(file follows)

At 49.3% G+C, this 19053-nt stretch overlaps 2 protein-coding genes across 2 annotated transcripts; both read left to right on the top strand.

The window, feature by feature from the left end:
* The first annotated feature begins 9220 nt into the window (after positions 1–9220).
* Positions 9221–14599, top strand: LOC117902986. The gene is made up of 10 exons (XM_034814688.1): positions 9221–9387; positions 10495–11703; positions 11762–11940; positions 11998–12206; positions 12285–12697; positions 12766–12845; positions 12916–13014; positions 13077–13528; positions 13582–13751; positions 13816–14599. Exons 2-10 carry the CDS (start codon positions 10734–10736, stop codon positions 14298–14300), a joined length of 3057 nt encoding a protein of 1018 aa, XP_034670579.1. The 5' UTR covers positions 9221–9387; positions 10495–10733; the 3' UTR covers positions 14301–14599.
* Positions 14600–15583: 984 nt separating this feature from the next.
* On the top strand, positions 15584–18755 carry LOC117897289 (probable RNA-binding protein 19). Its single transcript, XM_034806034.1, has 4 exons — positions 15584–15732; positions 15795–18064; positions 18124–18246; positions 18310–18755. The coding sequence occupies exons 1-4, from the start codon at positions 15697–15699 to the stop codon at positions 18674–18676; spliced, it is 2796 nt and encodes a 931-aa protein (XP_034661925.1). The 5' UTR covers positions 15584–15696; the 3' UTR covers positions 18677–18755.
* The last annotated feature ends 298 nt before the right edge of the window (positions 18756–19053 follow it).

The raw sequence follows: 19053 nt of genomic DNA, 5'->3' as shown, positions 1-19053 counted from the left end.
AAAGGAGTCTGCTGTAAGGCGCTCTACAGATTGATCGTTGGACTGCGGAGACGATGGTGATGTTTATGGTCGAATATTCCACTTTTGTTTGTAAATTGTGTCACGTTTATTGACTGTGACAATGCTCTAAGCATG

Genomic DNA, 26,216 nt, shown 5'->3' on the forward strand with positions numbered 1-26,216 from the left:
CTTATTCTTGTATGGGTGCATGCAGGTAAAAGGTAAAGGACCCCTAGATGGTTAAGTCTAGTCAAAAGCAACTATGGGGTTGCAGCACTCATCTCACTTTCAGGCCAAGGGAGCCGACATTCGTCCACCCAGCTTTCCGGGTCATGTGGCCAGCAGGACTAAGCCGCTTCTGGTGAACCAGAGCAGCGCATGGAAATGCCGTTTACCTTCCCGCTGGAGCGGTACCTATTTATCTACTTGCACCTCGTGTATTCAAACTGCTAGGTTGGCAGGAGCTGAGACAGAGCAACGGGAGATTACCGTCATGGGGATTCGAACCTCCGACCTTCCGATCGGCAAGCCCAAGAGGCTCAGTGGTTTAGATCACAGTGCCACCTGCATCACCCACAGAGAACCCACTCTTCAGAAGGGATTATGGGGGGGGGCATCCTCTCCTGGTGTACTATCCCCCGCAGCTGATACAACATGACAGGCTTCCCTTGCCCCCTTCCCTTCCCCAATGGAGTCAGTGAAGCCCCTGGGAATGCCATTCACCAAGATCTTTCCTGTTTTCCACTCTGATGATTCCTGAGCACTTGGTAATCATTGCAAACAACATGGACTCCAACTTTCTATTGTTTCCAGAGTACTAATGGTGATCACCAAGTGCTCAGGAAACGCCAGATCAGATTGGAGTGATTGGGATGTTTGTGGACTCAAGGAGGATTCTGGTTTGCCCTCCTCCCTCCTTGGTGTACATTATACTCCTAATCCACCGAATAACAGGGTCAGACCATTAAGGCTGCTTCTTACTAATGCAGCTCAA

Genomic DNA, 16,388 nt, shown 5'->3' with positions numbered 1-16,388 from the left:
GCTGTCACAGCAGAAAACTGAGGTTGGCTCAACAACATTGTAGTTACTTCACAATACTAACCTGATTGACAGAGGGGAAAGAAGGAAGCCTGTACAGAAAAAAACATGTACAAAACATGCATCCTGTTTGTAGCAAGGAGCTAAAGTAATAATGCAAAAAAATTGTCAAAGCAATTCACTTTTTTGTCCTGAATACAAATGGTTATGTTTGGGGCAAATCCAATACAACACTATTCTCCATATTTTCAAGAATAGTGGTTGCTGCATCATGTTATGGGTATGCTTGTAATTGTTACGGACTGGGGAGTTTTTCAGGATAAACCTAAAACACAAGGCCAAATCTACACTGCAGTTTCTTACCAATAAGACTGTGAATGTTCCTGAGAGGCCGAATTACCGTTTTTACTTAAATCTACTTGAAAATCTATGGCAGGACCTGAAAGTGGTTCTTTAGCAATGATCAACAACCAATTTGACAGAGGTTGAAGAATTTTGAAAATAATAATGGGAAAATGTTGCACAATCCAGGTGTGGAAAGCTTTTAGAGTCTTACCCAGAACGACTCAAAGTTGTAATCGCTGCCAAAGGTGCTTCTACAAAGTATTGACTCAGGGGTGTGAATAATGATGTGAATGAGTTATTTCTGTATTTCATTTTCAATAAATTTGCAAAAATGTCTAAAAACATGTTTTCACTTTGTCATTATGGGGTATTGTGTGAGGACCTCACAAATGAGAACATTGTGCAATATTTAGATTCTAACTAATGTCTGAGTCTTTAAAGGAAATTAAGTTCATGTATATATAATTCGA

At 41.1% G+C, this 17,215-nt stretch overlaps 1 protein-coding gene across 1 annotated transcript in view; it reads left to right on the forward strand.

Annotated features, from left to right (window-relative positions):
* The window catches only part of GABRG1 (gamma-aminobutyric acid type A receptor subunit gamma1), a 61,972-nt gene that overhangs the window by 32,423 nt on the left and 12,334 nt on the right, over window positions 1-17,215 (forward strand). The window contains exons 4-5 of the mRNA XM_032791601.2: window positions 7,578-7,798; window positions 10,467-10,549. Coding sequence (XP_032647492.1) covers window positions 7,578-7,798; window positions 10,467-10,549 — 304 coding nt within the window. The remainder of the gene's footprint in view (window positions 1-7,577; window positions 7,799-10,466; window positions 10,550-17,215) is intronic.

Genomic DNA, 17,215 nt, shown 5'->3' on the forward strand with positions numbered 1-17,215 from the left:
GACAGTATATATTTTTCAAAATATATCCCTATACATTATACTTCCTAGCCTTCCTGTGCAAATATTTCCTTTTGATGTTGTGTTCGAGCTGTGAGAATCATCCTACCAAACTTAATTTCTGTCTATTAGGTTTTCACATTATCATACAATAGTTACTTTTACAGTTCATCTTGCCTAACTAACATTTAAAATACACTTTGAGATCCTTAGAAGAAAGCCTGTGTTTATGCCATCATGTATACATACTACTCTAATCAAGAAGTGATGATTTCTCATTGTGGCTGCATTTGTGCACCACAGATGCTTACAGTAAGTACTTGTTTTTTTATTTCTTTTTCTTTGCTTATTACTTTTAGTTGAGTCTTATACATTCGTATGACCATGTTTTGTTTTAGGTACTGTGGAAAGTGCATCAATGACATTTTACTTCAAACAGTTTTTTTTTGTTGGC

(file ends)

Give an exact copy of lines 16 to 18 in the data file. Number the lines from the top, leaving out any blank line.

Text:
* The window catches only part of GABRG1 (gamma-aminobutyric acid type A receptor subunit gamma1), a 61,972-nt gene that overhangs the window by 32,423 nt on the left and 12,334 nt on the right, over window positions 1-17,215 (forward strand). The window contains exons 4-5 of the mRNA XM_032791601.2: window positions 7,578-7,798; window positions 10,467-10,549. Coding sequence (XP_032647492.1) covers window positions 7,578-7,798; window positions 10,467-10,549 — 304 coding nt within the window. The remainder of the gene's footprint in view (window positions 1-7,577; window positions 7,799-10,466; window positions 10,550-17,215) is intronic.

Genomic DNA, 17,215 nt, shown 5'->3' on the forward strand with positions numbered 1-17,215 from the left:
GACAGTATATATTTTTCAAAATATATCCCTATACATTATACTTCCTAGCCTTCCTGTGCAAATATTTCCTTTTGATGTTGTGTTCGAGCTGTGAGAATCATCCTACCAAACTTAATTTCTGTCTATTAGGTTTTCACATTATCATACAATAGTTACTTTTACAGTTCATCTTGCCTAACTAACATTTAAAATACACTTTGAGATCCTTAGAAGAAAGCCTGTGTTTATGCCATCATGTATACATACTACTCTAATCAAGAAGTGATGATTTCTCATTGTGGCTGCATTTGTGCACCACAGATGCTTACAGTAAGTACTTGTTTTTTTATTTCTTTTTCTTTGCTTATTACTTTTAGTTGAGTCTTATACATTCGTATGACCATGTTTTGTTTTAGGTACTGTGGAAAGTGCATCAATGACATTTTACTTCAAACAGTTTTTTTTTGTTGGC